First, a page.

The proposed deep learning model learns about each flowline by using two modalities: binary image and information vector as shown in Figure 2. One branch of the deep learning model learns from the binary image and the other branch learns from the information vector. The binary image is processed through a convolutional neural network (CNN). While the information vector is processed through a fully connected neural network (FCN). The CNNs are used to generate features from \(2D\) data, while FCNs are used to generate features from \(1D\) data. Then the resulting feature vectors are combined. Finally for each seed point we make the decision if that seed point is in a vortex or not. The loss function used in the method is binary cross entropy. We trained the neural network model using TensorFlow Keras API [41]. The code and the trained models will be provided in the supplementary materials once the paper is accepted for publication.

We used five unsteady *2D* datasets, namely *2D Unsteady DoubleGyre* [42], *2D Unsteady CylinderFlow* [13], *2D Unsteady Cylinder Flow with von Karman Vortex Street* [43], [44], *2D Unsteady Beads Problem* [45], [46], and *2D Unsteady Cylinder Flow Around Corners* [47], [48]. Training data was generated by partitioning *2D Unsteady DoubleGyre*, *2D Unsteady CylinderFlow* and *2D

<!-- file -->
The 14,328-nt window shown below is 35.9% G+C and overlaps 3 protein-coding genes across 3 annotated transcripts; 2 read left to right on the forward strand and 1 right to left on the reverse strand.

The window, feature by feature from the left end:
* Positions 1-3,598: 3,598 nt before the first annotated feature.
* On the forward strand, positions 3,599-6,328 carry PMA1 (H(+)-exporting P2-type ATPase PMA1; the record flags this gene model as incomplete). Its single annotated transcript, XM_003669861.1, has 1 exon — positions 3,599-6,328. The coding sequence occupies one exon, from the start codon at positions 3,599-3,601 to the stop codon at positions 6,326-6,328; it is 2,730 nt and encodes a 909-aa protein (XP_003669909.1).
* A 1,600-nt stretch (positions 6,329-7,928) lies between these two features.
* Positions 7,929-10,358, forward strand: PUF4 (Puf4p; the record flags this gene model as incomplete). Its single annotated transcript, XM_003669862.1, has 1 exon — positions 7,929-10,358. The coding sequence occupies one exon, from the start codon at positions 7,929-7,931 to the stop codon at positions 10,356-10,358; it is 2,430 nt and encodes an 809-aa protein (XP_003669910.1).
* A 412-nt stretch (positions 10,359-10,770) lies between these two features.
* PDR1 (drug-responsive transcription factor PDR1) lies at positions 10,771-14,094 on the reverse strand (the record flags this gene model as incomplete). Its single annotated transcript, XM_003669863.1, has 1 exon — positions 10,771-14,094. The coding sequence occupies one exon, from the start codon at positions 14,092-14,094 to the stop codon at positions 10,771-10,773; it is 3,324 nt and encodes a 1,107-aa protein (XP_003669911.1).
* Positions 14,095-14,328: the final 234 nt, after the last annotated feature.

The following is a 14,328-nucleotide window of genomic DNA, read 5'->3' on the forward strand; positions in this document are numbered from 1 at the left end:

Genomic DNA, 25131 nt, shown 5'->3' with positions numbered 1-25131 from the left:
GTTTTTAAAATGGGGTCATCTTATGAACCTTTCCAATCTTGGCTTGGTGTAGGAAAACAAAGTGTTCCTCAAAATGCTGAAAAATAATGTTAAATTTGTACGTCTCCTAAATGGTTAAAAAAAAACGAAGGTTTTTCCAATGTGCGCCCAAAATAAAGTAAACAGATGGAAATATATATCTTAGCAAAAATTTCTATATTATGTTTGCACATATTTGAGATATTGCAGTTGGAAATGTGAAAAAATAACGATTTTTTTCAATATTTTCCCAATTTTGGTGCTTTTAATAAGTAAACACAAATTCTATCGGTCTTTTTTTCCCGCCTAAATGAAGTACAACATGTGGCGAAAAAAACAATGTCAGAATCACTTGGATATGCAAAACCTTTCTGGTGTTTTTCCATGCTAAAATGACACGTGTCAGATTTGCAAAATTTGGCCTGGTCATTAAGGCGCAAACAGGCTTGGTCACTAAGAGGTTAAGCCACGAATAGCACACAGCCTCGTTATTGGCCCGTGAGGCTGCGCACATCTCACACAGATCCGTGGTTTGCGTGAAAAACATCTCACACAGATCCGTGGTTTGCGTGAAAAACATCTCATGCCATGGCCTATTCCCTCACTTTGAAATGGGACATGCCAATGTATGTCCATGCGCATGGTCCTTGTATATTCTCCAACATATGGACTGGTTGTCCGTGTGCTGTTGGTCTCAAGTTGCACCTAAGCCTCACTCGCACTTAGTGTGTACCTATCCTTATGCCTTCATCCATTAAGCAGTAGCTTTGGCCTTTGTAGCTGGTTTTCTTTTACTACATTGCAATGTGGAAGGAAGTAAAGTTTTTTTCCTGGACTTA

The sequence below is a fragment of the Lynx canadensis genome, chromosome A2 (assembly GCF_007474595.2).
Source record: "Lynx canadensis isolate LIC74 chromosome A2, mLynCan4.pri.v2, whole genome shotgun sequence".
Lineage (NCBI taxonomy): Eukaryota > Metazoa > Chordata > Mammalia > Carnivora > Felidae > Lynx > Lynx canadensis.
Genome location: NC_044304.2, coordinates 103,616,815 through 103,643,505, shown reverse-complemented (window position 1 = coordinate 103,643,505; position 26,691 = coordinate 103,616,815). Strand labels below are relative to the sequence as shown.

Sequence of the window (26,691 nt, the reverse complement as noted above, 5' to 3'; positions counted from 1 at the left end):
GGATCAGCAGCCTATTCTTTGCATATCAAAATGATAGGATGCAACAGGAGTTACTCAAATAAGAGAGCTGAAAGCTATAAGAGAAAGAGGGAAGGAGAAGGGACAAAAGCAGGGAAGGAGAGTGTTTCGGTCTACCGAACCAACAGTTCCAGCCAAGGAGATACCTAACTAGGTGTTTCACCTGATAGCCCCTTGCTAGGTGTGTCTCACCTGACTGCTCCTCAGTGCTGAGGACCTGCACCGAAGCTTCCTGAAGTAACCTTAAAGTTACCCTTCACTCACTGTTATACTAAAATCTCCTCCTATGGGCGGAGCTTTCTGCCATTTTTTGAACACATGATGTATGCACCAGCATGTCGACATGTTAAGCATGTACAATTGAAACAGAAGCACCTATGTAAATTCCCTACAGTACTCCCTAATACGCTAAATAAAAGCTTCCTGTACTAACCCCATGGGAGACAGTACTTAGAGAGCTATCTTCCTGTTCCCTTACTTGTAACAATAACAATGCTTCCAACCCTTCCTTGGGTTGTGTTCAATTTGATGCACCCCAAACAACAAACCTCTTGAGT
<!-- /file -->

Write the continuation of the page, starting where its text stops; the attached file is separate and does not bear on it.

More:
Unsteady Cylinder Flow with von Karman Vortex Street* into training and test datasets. *2D Unsteady Beads Problem*, and *2D Unsteady Cylinder Flow Around Corners* were exclusively used for testing.

While acknowledging the absence of an absolute “true" definition for a vortex boundary, numerous prior studies [16], [20], [21] have commonly utilized the results obtained from IVD (Instantaneous Vorticity Deviation) as a
benchmark for comparison. Following the same convention, our study also relied on IVD to establish ground truth for *2D* datasets, particularly in cases where the IVD output distinctly delineated contours representing vortex boundaries. Notably,
within datasets such as *2D Unsteady DoubleGyre*, *2D Unsteady CylinderFlow*, *2D Unsteady Cylinder Flow with von Karman Vortex Street*, we identified unambiguous contours through IVD.

However, for the remaining datasets, namely *2D Unsteady Beads Problem* and *2D Unsteady Cylinder Flow Around Corners*, we observed that the output derived from IVD did not align with the expected vortex structure as one can perceive from
the LIC images. Consequently, we lacked a ground truth for these particular datasets.

We use *\(F_{1}\) score* as the comparison matric as shown in equation 2 . If a flowline seeded within the vortex boundary is detected as a vortex, then it is counted as a true
positive (TPs). Otherwise, it is considered a false positive (FPs). Suppose a flowline originating within the vortex boundary is not detected, then it is a false negative (FNs). The range of the \(F_1\) score is between